2016 has begun with important news: We have endured the last days of Secretary of Education Arne Duncan roaming the halls of government, looking for teachers and students to intimidate. Arne, “the nation’s bully,” no longer runs the schoolyard. Educators and families around the country will remember him by many monikers, none of them sympathetic.
I should admit from the outset that my appraisal of Duncan isn’t informed by a dispassionate tally of his pluses and minuses. My evaluation of Duncan’s performance is the result of my personal interaction with the Secretary and his staff, his attack on the schools in my community, as well as a through review of his policies.
I wrote this essay for The Progressive magazine giving my assessment of Duncan’s tenure–let’s just say he didn’t pass the class.
Arne Duncan, the U.S. Secretary of Education is set to resign at the close of the 2015, ending his tenure as one of the most destructive forces against public education in history.
“He’s done more to bring our educational system, sometimes kicking and screaming, into the 21st century than anyone else,” President Obama gushed announcing Duncan’s resignation last October. Obama’s words were meant as praise for the Secretary, but in this one aspect of the assessment of Duncan I have to agree with the President. There can be no doubt that Duncan inflicted policies that caused students and educators to cry out for help.
Duncan’s official title may have been Secretary of Education, but his real role has been the “testocracy tsar.” His signature policies of Race to the Top and Common Core have been singularly focused on promoting high-stakes, standardized test-and-punish policies.
For example, in order for states to compete for grant money under Race to the Top, Duncan required them to increase the use of standardized testing in teacher evaluations. Duncan’s championing of the Common Core State Standards—and the tests that came shrink-wrapped with them—has ushered in developmentally inappropriate standards in the early grades that punish late bloomers, while further entrenching the idea that the intellectual and emotional process of teaching and learning can be reduced to a test score. For many, Duncan will be remembered as an educational alchemist who attempted to turn education into “testucation”—with the average student today subjected to an outlandish 112 standardized tests between preschool and high school graduation. The highest concentration of these tests are in schools serving low-income students and students of color.
In addition, Duncan has been widely derided as “the national school superintendent” for the way he held waivers to the No Child Left Behind Act over the heads of state officials. NCLB set an unattainable goal of 100% proficiency in math and reading for every school in the country by 2014. As per the plan, not a single state reached the proficiency goals, and schools could only escape sanction by the federal government if they were granted a waiver—which Duncan would only grant to states who would agree to more testing.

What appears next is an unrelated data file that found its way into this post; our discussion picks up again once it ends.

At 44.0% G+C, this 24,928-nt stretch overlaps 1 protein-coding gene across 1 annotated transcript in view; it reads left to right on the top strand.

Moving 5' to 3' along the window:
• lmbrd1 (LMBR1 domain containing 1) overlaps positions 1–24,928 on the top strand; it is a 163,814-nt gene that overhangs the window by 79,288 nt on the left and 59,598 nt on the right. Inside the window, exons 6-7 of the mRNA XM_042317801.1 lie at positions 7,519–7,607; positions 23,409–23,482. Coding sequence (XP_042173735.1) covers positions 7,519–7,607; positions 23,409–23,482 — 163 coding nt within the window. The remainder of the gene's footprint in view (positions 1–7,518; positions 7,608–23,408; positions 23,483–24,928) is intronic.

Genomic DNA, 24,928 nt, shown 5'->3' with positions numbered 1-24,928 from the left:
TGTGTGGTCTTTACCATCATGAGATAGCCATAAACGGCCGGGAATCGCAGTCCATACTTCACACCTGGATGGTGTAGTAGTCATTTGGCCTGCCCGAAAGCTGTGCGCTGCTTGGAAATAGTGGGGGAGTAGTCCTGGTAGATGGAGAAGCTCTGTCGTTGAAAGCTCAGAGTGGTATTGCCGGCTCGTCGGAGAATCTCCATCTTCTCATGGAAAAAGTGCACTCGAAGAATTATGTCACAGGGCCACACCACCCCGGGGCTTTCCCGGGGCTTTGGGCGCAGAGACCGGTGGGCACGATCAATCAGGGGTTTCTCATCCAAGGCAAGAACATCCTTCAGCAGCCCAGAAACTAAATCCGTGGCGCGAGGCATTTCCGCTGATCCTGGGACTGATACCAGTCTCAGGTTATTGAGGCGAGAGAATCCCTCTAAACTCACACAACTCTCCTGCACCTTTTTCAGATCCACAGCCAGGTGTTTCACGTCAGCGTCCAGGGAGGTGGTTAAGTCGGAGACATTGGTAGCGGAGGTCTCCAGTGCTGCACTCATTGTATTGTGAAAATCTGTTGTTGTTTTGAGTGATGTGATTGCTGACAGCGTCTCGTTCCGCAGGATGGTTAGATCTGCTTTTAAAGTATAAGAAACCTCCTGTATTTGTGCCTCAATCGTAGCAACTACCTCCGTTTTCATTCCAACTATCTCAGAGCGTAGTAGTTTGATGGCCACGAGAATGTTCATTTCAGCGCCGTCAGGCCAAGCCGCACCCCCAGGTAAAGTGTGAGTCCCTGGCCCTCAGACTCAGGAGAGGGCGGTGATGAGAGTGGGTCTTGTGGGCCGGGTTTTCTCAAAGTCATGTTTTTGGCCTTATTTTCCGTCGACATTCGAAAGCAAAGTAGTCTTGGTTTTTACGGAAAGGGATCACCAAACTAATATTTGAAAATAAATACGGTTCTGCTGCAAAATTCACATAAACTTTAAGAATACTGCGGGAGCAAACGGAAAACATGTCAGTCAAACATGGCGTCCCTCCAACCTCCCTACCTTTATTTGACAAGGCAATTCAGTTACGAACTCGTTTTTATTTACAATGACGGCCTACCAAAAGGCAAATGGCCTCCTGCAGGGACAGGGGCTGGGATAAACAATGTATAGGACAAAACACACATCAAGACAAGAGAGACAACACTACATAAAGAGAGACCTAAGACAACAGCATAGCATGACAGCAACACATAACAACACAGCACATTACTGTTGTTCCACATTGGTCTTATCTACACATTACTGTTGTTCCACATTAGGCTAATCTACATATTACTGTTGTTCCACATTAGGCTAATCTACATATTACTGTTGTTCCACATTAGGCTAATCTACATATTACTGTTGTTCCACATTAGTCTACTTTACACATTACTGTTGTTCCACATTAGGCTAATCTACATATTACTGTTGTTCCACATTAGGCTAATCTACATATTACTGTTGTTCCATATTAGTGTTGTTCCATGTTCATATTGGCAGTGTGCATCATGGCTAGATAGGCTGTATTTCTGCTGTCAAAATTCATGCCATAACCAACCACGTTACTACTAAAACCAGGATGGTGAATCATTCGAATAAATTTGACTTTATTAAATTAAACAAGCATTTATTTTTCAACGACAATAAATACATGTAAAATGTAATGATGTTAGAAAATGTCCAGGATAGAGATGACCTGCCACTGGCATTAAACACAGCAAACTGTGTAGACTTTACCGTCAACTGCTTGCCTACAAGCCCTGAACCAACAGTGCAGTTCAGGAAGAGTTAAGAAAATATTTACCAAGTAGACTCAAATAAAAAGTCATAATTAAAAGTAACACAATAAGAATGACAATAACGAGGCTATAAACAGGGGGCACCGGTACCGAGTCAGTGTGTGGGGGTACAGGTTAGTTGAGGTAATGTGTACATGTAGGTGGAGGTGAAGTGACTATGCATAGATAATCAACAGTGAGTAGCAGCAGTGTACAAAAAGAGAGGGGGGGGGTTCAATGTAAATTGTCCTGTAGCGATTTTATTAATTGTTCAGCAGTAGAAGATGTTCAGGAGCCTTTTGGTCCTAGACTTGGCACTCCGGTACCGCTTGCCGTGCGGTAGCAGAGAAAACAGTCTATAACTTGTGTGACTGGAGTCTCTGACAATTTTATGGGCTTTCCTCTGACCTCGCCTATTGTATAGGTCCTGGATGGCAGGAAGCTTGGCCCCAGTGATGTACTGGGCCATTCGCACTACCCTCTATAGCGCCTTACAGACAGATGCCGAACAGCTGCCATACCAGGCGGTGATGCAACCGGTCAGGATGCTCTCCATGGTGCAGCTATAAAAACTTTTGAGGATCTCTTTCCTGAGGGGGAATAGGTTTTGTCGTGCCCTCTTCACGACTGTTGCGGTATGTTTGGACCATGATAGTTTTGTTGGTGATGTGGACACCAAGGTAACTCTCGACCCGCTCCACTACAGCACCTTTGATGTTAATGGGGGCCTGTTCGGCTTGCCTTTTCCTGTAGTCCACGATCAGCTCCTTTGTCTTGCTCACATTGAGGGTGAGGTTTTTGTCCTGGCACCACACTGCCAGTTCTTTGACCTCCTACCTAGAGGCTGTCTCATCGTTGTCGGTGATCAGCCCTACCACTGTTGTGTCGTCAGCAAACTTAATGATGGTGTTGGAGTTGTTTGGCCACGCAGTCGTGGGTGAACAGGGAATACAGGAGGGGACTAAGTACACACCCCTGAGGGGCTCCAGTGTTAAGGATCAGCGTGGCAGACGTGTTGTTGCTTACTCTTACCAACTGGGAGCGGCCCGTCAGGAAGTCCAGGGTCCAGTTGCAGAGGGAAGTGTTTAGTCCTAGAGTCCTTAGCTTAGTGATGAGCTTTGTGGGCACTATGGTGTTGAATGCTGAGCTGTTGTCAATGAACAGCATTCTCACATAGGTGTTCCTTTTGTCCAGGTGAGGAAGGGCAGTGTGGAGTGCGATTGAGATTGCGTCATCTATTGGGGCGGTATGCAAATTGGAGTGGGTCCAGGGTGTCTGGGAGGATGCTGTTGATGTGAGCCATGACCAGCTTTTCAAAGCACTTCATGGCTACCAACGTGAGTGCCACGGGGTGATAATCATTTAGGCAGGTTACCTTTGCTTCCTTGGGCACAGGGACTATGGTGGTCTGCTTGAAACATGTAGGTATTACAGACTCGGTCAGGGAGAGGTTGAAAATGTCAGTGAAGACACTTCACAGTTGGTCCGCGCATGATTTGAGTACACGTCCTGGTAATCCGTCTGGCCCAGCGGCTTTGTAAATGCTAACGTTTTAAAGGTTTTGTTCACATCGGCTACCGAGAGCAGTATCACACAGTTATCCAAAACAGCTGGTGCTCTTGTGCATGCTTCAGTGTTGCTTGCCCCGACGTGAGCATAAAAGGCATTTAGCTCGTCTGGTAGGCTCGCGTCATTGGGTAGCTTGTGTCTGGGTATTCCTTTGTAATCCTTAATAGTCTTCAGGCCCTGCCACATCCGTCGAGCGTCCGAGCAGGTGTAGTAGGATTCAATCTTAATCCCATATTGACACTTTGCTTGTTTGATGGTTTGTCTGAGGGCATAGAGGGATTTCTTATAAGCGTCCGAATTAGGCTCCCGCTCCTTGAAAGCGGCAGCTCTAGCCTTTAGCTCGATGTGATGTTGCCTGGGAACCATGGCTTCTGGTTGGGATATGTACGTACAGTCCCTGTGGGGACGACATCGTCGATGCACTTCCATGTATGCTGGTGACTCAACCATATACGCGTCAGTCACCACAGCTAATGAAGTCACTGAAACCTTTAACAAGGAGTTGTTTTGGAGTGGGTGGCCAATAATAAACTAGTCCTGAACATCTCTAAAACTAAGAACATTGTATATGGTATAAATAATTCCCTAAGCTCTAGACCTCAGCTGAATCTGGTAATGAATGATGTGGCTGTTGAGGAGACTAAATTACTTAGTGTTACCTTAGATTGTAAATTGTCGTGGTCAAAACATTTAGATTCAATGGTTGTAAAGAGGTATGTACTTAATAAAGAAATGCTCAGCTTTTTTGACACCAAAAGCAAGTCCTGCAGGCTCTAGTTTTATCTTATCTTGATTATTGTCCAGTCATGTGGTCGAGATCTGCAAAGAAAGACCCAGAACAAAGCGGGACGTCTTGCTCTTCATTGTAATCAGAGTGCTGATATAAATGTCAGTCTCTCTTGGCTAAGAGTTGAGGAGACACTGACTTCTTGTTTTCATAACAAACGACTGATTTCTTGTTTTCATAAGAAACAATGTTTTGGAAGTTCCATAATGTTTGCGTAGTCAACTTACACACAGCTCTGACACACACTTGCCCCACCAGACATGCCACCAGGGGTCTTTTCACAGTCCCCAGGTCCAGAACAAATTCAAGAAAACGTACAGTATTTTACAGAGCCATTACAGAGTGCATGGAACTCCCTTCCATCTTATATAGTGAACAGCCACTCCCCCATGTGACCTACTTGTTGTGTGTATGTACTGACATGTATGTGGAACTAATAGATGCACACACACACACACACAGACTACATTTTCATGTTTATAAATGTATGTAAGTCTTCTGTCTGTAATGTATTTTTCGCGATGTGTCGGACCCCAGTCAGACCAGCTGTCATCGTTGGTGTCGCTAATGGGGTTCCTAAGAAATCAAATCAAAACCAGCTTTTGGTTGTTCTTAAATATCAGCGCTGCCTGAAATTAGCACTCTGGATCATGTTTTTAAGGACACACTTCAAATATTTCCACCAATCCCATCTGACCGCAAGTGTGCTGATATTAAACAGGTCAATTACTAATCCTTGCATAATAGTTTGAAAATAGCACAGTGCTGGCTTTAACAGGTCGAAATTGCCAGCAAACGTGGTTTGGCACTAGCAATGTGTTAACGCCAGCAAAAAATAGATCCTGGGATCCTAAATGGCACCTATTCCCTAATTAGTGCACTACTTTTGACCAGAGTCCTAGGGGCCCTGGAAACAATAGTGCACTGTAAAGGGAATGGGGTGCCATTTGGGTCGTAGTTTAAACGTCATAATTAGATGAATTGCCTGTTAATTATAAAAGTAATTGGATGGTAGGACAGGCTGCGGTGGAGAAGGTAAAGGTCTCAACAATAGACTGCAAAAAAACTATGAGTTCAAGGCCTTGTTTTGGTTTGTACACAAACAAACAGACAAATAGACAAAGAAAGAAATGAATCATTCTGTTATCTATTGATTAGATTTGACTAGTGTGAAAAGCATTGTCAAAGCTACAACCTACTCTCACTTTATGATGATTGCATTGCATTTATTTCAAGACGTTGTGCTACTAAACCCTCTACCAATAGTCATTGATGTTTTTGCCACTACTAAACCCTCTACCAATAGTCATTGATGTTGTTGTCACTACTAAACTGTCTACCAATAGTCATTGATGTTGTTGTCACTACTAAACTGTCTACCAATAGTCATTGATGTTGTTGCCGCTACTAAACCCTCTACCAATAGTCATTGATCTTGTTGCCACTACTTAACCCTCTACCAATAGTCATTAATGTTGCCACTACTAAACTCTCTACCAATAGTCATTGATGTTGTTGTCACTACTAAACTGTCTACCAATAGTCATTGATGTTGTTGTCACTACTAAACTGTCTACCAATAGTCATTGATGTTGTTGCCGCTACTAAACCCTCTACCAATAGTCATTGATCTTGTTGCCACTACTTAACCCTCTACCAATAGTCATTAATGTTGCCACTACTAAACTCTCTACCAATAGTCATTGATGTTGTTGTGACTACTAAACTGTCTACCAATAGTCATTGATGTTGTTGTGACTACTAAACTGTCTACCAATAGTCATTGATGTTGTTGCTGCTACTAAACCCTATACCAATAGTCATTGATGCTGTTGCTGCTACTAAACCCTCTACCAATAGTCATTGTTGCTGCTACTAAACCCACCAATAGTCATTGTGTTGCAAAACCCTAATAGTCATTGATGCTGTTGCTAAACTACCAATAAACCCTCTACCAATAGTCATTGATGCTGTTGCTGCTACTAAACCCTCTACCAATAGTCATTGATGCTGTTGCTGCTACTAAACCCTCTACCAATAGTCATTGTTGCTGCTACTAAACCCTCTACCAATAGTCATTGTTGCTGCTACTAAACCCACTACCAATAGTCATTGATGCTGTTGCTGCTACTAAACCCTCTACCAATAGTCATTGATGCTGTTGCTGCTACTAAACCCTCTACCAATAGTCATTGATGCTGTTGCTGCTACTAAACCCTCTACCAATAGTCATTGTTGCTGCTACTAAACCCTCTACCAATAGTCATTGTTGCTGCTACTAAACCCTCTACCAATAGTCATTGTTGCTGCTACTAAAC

This hit home for me last year when my state of Washington refused to mandate standardized tests in teacher evaluations. Arne Duncan then took off his gloves and showed he wasn’t afraid to punish children by revoking the NCLB waiver for the state. With the waiver gone, nearly all of Washington’s schools were labeled failures, resulting in the loss of control of millions of dollars in federal money.
And yet, as harmful as Duncan has been to our nation’s children, it’s important not to credit him with having too much impact. Duncan wasn’t a mastermind or a skilled political operative. He was a corporate yes man who did anything that was asked of him by the richest people the world has ever known. As Anthony Cody and others have detailed, billionaires such as Bill Gates, Eli Broad, and the Walton family, set the education agenda, wrote the policy, worked political backchannels, and lined up the corporations who would profit. Once the education reforms were neatly packaged, these billionaires trotted out their flunky, Secretary Duncan, who dutifully worked to sell their agenda to the nation.
One of Duncan’s primary objectives has been the privatization of education through the dramatic expansion of charter schools. But as The Washington Post reported, an audit by the Department of Education’s own inspector general found “that the agency has done a poor job of overseeing federal dollars sent to charter schools.” This lack of oversight laid the foundation for a recent report from the Center for Popular Democracy and the Alliance to Reclaim Our Schools (AROS), which found some $200 million in “alleged and confirmed financial fraud, waste, abuse, and mismanagement” committed by charter schools around the country.